The mother of a 13-year-old girl whose arrest by St. Paul, Minnesota, police sparked an angry backlash on social media says her daughter has a mental illness and that officers were overly aggressive in handling her.
The woman says her daughter was “basically treated like an animal.” The Associated Press is not naming the mother in order to protect the juvenile’s identity. Video of the arrest captured by a witness shows three white officers struggling to arrest the black teen as she screams and thrashes on the floor of a UPS store. The mother has accused the officers of racial bias.
Police say the girl violated a no-trespassing order, ran from police and resisted arrest.
St. Paul Mayor Melvin Carter called for an internal investigation, calling the video of the Sept. 26 arrest “deeply disturbing.”
Documents provided by the St. Paul Police Department show that Officers Alexander Graham, Grady Sheehy and Charles Busch have an open internal affairs investigation against them.
While police spokesman Steve Linders couldn’t say what the investigations were for, documents indicate all three are being investigated as part of the same incident. Graham is also subject of a second active internal affairs investigation.
Busch and Sheehy have no disciplinary actions in their personnel files. Records from the police department show Graham received an oral reprimand in 2017 for failure to prevent an accident. He has also received several commendations, including a medal of commendation and three life-saving awards for saving the lives of gunshot victims who were severely wounded in separate incidents in 2017 and 2018.
Linders said he did not know if the three officers were aware of the girl’s alleged mental illness, but she was well-known to the police department and these three officers had engaged with her girl before.
“Our officers go through extensive training,” Linders told The Associated Press. He said the goal in an arrest “is always to do that with the least amount of force possible and if force is necessary, the expectation is it’s reasonable and done with respect.”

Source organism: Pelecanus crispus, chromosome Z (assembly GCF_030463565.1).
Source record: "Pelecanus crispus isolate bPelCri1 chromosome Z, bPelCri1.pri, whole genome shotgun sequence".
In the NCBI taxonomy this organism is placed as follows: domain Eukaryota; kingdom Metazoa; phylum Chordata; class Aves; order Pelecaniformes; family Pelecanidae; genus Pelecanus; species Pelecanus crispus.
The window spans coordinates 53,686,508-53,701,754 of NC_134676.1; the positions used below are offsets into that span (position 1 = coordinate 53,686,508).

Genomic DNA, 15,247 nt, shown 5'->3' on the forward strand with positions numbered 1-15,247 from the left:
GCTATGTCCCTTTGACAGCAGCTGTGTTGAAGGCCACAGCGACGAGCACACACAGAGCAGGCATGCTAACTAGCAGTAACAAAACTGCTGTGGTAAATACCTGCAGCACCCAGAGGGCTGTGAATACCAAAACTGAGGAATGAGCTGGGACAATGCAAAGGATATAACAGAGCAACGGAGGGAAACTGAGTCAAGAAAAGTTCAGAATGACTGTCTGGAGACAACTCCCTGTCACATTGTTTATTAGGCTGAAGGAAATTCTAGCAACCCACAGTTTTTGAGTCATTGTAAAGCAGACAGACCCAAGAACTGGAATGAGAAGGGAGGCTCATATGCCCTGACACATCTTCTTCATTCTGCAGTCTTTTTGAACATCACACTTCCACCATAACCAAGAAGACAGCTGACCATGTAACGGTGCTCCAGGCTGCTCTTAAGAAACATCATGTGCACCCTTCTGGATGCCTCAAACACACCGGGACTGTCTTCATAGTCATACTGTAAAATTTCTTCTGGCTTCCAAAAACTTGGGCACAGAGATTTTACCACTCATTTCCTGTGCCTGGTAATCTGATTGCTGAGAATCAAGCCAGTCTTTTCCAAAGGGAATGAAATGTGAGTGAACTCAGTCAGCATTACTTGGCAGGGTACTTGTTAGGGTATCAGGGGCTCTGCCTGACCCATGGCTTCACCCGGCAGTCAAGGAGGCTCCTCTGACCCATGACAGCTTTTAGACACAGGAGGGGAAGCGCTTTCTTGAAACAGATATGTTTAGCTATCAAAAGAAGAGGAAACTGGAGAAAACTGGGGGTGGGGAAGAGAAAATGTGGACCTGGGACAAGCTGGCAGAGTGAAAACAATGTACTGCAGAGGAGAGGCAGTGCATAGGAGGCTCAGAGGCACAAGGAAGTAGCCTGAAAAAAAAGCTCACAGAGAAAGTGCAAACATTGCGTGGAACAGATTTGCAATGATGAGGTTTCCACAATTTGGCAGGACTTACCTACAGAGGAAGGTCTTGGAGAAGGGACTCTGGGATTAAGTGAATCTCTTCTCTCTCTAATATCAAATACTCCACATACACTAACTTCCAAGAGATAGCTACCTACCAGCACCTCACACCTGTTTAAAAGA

Linders said all St. Paul police go through training to work with people in crisis “and the focus is on doing everything possible to make sure everyone is safe in any given situation.”
The head of the St. Paul Police Federation, Paul Kuntz, told the Star Tribune the officers acted professionally.
“I think they used the minimal amount of force that they possibly could to get her under control,” Kuntz said. “There were no punches. … Nothing of that nature.”
Kuntz and the union’s attorney did not return messages left by The Associated Press. The officers do not have listed phone numbers.
Police arrested the girl on suspicion of assaulting an officer, obstructing the legal process, fleeing a police officer and trespassing. She was taken to a juvenile detention center. Her mother would not say if she has been formally charged, and the nature of her mental illness was not immediately clear.
Linders, the police spokesman, has said that officers were investigating a report of juveniles trying to break into vehicles when they encountered the girl, and she resisted arrest and refused orders to put her hands behind her back.
Graham, one of the arresting officers, initially saw the girl in the parking lot of a gas station from which she had been banned until August 2020 because she had been “a chronic problem” there, according to Linders. Her background included prior arrests for suspicion of assault, disorderly conduct, theft, auto theft and fleeing from police, he said.
As Graham approached the girl, she ran onto a light rail platform and the officer did not follow her because he was afraid she might jump onto the tracks, Linders said. As Graham responded later to the call about juveniles trying vehicle doors, he found the girl in a nearby UPS store, where a worker videotaped the arrest.
Graham joined the police department in 2016.
According to a 2013 story in the St. Paul Pioneer Press, Graham had been hired as a Ramsey County Sheriff’s deputy in 2010 but was fired in 2011 after then-Sheriff Matt Bostrom was elected. Graham sued, alleging he was fired for working on the campaign of Bob Fletcher, the sheriff who lost to Bostrom and now has the job back.
In the lawsuit, a defense attorney said a background investigation found Graham worked as a non-sworn community services officer at the Roseville Police Department and a supervisor there said he was “deceitful” as well as “manipulative, untrustworthy and immature.” Graham had also been criticized for his work as a temporary corrections officer, with one supervisor saying he “had way too many issues with the inmates.”
Associated Press reporter Amy Forliti contributed from Minneapolis.